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“Star Wars Episode VI: Return of the Jedi” Movie Review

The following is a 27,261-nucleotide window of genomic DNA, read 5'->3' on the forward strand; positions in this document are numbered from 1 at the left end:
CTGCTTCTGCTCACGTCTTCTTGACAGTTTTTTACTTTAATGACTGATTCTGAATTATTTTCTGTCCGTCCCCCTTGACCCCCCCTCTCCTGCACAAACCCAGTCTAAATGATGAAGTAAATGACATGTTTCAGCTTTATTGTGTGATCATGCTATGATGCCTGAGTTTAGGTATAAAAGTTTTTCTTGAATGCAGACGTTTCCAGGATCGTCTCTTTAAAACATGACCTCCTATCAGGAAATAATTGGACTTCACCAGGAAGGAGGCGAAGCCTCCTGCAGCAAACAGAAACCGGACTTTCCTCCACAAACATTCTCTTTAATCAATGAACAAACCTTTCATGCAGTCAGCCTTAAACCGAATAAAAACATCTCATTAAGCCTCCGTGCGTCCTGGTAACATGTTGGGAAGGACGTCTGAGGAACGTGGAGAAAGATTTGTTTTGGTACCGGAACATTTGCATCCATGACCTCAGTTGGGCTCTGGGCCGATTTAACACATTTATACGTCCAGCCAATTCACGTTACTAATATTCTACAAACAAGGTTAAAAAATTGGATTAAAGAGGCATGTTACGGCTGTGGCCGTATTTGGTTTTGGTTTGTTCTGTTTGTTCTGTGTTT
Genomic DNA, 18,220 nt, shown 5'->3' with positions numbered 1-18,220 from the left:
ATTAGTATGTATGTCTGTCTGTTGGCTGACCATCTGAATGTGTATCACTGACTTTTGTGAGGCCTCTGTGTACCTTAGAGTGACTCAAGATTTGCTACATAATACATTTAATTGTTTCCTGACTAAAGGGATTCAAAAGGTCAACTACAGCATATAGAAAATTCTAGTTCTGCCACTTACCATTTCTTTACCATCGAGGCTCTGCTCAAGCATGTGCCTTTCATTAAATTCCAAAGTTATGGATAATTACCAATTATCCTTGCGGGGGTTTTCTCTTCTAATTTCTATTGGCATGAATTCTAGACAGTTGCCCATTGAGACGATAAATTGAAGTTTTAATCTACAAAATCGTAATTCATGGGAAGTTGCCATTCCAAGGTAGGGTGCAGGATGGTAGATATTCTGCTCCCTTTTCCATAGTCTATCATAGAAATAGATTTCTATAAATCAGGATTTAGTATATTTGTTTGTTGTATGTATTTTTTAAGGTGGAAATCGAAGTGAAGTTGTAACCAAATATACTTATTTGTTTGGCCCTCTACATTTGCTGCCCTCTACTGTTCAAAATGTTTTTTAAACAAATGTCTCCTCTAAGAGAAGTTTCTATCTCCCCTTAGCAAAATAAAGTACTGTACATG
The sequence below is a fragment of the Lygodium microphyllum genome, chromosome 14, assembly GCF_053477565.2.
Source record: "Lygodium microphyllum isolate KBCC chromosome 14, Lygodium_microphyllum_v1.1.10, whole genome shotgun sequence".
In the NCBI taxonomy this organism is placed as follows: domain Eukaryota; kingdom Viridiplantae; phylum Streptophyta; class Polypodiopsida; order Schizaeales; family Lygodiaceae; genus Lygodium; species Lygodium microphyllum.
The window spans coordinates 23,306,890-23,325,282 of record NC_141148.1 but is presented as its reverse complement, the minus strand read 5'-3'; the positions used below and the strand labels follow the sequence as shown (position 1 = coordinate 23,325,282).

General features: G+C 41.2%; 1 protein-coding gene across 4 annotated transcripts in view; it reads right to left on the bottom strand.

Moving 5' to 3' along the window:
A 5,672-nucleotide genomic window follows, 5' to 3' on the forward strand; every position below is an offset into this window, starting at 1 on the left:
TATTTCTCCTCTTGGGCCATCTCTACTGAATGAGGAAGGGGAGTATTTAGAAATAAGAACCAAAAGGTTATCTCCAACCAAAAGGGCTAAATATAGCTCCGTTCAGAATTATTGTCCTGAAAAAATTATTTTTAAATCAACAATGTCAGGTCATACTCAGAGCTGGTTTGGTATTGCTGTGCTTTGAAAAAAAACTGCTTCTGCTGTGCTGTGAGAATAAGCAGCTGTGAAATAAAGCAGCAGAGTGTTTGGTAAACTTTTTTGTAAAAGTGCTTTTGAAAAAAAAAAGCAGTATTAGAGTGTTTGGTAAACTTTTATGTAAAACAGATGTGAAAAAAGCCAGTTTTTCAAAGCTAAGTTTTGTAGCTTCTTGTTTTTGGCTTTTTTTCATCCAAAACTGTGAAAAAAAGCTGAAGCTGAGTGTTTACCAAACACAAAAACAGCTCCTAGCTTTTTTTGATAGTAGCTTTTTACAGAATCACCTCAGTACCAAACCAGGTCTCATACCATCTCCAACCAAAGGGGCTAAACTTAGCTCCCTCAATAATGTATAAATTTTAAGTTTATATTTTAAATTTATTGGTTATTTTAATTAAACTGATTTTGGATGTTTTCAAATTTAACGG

As of this entry, all entries from the original Star Wars trilogy (the ones that matter) have been reviewed. In hoping that Disney will continue to recapture such memories, I get into spoiler territory with a movie that apparently a lot of fans hate. The third and then-final installment in the epic space opera trilogy received its widely anticipated release on May 25th, 1983, accumulating over $570 million worldwide in box office receipts. Like the previous movie, series creator George Lucas chose not to take the director’s chair in favor of Eye of the Needle‘s Richard Marquand- though he stayed credited in screenwriting and making the story. As the film opens, our favorite robotic duo from a galaxy far, far away C-3PO and R2-D2 arrive on the desert planet of Tatooine. After trying to convince Jabba the Hutt, a nasty criminal lord in the Outer Rim and a cool showcase for ILM’s makeup department, to give up a frozen Han Solo, both of them are forced into Jabba’s servitude. A similar thing happens when a disguised Leia, played by the late Carrie Fisher, attempts to save the man she loves and ends up in chains. Any boy who grew up in the 80’s was bound to have some sort of fantasies about her now-iconic metal bikini. (I may have been one of them) After all of this, Luke Skywalker finally pays a personal visit to the Palace. And at this point, Luke is a completely different person than he was in the previous movies. He’s calm, calculating, but still willing to shoot first. Once he overcomes a tense battle with the mechanical Rancor, he and all his friends are sentenced to be throw into the Sarlacc Pit. Thankfully, former traitor Lando Calrissian shows to rescue them, making for arguably the most exciting part of the whole movie. But this also gave Boba Fett, one of the coolest characters in the Star Wars franchise, a lame death. A blind Han Solo bumping into him and setting off his jetpack is such a cartoony way to kill him off. However, because they filmed the scene from the graphic novels, it’s been confirmed that he is still alive in canon. Before meeting up with the Rebel Alliance, Luke keeps a promise and visits Yoda one more time on Dagobah. In one of the saddest scenes of the original trilogy, he dies at the age of 900, telling him, “There is another Skywalker.” Thanks to a ghost Ben Kenobi, Luke learns that the other Skywalker is his twin sister Leia, and they were separated at birth to hide from their biological father, Anakin Skywalker/Darth Vader. This revelation makes perfect sense, but also makes the kiss the two had in Empire Strikes Back gross. Later, the Rebellion learns that the Empire is building a second Death Star, and is guarded by an energy shield projected on the nearby moon of Endor. While Lando leads the space cavalry, Chewbacca, Leia, Han, Luke, and the droids take a small squad of soldiers to the surface of the moon to destroy the generator. And this is when we come to the most controversial part of the original trilogy: the Ewoks. Some like them, some loathe them, some can’t enjoy the movie altogether because of them. Were they a tool for George Lucas to sell more toys? Yes, they were. But I rather enjoyed them as a kid, and watching them take down the technologically superior Empire is reminiscent of how the Viet Cong defeated the U.S. Army. While these little fuzzballs are giving our heroes a welcoming feast, Luke decides the only way to truly confront his father is if he leaves and surrenders to Darth Vader’s forces. And when he turns himself in, he just doesn’t understand that Anakin Skywalker is not there anymore. The two of them finally meet the Emperor, played like a Shakespearean villain by Ian McDiarmid. The man is a word smith, knowing exactly how to manipulate his subjects into his will, and reveals that not only is the second Death Star fully operational, but that they are fully aware of the impending invasion. At that moment, as the forces on Endor are fighting for control of the battlefield, the Rebel fleet arrives, completely caught off guard by the entire Imperial fleet. Starting one of the greatest memes in internet history, Admiral Ackbar responds by declaring, “It’s a trap!” And then, after getting constantly taunted by the Emperor, Luke Skywalker grabs his lightsaber and is stopped by Vader, turning into a battle of father-versus-son. Not only is this three-way battle extremely entertaining, but it shows that Luke is a relatable Jedi who’d do anything we’d do in his shoes. After a threat to Leia, Luke wails away on Vader and cuts off his hand. I think he would’ve actually killed him. But when he refuses, the Emperor does something never seen before, and attacks Luke with lightning. Vader is absolutely conflicted, looking back and forth between his master and his son. In the end, he lifts the Emperor up and throws him over a precipice. And late in his dying moment, he takes off his helmet and James Earl Jones doesn’t voice him anymore. Redeemed in the eyes of Luke, Anakin Skywalker dies a hero, fulfilling the prophecy in the prequels. Later, after the Death Star is destroyed, John Williams’ score is sounding off in celebration, a funeral pyre is held for Vader. And Luke is the only one attending. During the final celebration, when all the characters have gathered in joy, the Force ghosts of Yoda, Obi-Wan, and a young Anakin are shown one last time before the film cuts to black. Many MANY changes were done in the Special Edition, particularly using crappy CGI early on. And later, Vader yells NO!” when he throws the Emperor to his death. But these changes aren’t enough to hurt the overall quality of the film. Star Wars Episode VI: Return of the Jedi is a satisfying end to a magnificent saga. It may be super late, but May the Fourth be With You Always!